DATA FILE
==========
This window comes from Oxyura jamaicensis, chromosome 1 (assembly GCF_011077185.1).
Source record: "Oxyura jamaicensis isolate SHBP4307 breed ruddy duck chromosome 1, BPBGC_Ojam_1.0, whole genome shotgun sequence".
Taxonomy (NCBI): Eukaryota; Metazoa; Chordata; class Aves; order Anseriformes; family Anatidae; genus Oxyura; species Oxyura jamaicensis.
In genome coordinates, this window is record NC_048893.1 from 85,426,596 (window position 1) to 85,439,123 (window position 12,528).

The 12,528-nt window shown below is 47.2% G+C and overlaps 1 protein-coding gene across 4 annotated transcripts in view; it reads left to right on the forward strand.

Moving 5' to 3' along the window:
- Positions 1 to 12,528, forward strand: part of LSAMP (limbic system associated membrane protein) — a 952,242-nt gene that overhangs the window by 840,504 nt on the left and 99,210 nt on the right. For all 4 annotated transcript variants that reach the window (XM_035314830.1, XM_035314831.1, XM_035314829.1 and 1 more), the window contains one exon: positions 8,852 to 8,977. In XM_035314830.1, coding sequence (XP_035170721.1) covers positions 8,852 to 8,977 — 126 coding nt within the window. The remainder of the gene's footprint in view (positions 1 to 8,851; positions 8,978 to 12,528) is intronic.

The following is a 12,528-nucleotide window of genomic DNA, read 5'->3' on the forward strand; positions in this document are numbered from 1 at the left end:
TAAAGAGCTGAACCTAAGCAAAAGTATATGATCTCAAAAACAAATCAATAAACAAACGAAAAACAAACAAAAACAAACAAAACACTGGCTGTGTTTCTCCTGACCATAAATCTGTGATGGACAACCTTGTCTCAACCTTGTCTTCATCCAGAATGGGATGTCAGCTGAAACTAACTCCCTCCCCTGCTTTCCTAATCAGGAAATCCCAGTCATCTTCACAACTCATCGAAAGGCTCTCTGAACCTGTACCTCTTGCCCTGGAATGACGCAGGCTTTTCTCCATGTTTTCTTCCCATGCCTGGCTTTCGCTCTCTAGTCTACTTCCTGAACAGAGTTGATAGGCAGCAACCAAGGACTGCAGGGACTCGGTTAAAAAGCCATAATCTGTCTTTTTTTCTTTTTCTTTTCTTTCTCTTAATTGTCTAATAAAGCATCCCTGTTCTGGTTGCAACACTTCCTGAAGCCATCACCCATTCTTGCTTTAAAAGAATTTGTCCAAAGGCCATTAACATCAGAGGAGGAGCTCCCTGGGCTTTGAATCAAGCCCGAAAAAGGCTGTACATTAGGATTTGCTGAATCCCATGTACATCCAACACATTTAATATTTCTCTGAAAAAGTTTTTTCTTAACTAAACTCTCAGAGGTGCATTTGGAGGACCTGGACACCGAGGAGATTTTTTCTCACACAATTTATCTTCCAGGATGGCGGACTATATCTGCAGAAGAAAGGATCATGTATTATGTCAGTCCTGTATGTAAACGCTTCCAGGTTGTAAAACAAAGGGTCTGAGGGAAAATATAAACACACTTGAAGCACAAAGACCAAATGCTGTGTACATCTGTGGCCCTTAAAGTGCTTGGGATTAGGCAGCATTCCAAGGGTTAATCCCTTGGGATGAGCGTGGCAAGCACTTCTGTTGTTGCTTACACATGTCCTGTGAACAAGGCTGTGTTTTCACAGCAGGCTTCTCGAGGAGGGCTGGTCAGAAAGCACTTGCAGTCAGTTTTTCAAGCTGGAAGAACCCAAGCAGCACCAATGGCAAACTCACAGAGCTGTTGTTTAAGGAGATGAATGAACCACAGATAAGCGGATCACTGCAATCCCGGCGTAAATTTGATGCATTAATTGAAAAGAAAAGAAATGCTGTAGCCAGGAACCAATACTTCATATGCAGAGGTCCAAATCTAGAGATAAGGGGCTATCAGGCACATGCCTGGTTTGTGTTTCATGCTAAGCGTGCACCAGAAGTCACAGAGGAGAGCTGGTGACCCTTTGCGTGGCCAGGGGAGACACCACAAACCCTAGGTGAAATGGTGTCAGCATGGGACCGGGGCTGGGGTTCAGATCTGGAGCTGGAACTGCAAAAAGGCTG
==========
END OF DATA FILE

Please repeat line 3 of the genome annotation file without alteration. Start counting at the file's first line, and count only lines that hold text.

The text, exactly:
Taxonomy (NCBI): Eukaryota; Metazoa; Chordata; class Aves; order Anseriformes; family Anatidae; genus Oxyura; species Oxyura jamaicensis.